Merit 25 # 764 "Audrey"
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post #59 of 108 Old 04-08-2011
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Though this works best with boats with non overlapping jibs, if you can make a bag/turtle that fits your companionway (or find a way to hang yours there) AND your sheets/guys are long enough you can hoist and douse in and out of the bag, leaving your lines attached and all you need to do them is get onto the proper jibe for rehoisting. You hoist and douse under the boom, no need to 'repack' in between. Once hoisted pull the guy to stretch the foot and bring the pole to where you need it.
Sounds like a great idea, but I've read so much about how important it is to pack correctly that I'd be worried about the chute coming back out twisted. Is that not an issue because I'm leaving lines attached?

I like the whole under-the-boom aspect. So far I've been hosting from the foredeck or side deck and dousing down the companionway, but since I single-hand a lot I'd rather stay in the cockpit if I can.

Also no furling. Means I do have to leave the cockpit, but only long enough to pull the jib down and secure it, or release the securing line.

s/v Laelia - 1978 Pearson 365 ketch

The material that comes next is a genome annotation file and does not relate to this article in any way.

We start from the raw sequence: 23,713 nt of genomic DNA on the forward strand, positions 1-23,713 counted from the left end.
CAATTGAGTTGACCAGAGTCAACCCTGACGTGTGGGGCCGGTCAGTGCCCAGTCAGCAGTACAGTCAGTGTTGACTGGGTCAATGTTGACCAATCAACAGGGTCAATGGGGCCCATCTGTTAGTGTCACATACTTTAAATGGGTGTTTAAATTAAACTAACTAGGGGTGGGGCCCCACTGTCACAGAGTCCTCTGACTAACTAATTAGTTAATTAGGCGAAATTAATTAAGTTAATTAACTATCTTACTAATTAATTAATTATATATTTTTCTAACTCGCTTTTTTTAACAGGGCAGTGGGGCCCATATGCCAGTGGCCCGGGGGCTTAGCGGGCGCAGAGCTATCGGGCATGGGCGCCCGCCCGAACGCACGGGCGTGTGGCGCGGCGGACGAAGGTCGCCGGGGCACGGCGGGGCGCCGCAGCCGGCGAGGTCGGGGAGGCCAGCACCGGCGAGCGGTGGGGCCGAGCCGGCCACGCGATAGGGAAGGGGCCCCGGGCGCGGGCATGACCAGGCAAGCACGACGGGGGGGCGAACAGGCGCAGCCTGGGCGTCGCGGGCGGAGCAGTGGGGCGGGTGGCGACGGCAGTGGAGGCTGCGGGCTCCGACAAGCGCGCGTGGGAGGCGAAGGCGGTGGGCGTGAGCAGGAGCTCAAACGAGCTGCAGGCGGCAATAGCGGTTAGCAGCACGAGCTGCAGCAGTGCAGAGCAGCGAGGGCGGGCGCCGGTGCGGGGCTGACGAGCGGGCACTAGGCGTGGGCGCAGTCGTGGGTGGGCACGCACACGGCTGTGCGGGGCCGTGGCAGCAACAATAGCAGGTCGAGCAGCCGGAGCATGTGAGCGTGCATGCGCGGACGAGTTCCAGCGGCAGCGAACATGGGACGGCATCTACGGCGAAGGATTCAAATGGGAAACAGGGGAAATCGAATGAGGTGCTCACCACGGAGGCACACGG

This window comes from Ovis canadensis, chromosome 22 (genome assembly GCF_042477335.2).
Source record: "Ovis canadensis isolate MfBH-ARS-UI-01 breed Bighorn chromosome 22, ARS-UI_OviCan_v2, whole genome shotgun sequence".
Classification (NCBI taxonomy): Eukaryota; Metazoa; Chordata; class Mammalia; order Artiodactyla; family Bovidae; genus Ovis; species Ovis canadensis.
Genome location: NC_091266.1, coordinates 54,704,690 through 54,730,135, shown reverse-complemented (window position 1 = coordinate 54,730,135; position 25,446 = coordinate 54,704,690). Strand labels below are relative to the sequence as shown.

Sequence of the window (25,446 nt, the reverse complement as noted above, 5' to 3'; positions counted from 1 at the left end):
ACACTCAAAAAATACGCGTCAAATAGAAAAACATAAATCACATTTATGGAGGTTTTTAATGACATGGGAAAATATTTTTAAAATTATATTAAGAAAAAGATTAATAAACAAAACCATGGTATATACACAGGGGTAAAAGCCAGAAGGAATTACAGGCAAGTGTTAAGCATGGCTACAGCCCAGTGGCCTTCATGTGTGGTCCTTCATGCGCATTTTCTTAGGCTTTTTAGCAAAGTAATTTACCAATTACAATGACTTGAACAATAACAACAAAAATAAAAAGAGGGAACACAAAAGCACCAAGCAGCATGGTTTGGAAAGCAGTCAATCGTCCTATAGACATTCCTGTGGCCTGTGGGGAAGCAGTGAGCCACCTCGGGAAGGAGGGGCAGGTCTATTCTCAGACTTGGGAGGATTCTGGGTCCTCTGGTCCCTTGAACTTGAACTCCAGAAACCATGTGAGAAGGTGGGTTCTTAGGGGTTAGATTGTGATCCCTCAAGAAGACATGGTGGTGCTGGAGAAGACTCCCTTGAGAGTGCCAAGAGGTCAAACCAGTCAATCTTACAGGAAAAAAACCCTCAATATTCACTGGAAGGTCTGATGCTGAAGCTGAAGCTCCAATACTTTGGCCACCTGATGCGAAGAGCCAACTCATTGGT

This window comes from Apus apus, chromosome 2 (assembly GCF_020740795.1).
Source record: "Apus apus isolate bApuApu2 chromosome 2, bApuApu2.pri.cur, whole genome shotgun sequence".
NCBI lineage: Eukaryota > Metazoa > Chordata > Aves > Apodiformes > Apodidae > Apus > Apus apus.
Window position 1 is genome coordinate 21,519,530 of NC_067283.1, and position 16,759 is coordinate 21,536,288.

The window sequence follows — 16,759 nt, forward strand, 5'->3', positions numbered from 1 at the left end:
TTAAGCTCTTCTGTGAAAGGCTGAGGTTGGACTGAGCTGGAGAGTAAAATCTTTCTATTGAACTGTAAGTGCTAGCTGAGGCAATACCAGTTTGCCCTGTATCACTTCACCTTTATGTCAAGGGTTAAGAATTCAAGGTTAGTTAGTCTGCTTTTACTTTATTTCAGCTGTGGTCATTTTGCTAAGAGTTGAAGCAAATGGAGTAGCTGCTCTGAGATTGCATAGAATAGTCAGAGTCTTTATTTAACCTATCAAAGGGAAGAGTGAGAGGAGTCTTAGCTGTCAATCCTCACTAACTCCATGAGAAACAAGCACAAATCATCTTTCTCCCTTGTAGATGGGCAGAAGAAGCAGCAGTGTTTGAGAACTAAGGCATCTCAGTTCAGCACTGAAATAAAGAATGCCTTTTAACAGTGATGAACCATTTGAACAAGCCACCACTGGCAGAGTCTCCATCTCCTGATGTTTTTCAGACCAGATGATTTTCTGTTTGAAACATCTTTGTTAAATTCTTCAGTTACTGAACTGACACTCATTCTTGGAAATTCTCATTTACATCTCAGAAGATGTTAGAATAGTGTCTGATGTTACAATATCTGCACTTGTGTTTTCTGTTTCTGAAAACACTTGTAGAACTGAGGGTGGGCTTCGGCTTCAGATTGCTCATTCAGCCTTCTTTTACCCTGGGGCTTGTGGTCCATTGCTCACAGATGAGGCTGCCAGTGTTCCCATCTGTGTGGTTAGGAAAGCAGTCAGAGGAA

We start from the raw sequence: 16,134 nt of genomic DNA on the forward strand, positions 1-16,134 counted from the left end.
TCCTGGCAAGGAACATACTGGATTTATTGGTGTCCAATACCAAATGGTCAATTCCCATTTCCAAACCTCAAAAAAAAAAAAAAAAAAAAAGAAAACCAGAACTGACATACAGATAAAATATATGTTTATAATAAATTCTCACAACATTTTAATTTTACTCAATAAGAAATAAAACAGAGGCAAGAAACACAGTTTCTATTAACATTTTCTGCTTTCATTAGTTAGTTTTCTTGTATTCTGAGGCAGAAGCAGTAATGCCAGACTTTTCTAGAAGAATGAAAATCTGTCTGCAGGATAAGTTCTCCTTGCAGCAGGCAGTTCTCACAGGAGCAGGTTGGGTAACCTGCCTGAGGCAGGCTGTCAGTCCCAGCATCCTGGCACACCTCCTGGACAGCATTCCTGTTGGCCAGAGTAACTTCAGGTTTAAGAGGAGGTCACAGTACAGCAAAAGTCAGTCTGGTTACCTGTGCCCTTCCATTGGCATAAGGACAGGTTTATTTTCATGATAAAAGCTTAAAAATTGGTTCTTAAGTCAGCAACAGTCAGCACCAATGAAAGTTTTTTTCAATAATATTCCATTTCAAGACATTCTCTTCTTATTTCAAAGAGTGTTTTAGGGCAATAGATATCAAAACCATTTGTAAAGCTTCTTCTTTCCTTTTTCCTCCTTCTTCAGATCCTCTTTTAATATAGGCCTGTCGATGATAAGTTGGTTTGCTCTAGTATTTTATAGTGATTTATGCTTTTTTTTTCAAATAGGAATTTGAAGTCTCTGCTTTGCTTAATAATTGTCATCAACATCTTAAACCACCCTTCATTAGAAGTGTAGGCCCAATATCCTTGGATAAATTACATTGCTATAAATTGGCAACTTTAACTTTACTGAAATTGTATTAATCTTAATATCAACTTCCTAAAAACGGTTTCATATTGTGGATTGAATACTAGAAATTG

s/v Essorant - 1972 Catalina 27
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post #60 of 108 Old 04-08-2011
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Adam it's the same principle as a 'stuff bag' for a coil of rope. It will come out the reverse it went in... and, as you suggest, if the sheets/guys/halyards are not released they can't get twisted about in the bag.

We sailed a Martin 242 with this setup for years with no snags. It's important that you have no sharp 'grabbers' or pinch points on the boom/rig in the hoist/douse path. It is a bit more effort to haul the kite up against the sail and at times the shroulds, but with no tear points it seemed to not be a problem.

On the hoist, halyard full up, sail in lee of main, pull guy through till you fetch up the pole, and trim for pole angle (height was preset) and only then trim the sheet as it fills.

On the douse, grab the sheet under the boom, release the guy and let it run through.. gather the entire foot if you can (you may need to ease the halyard a few feet) then with the clews together haul the sail down and stuff the 'tube' in the bag, leaving everything attached.

If you find yourself forced to hoist on the opposite gybe from the takedown, you can do a windward set, but that requires some agile crew, otherwise grab the bag with sheets/halyard attached, and walk the entire thing around the front of the boat, rehang the bag and you're good to go.

Ron

1984 Fast/Nicholson 345 "FastForward"

".. there is much you could do at sea with common sense.. and very little you could do without it.."
Capt G E Ericson (from "The Cruel Sea" by Nicholas Monsarrat)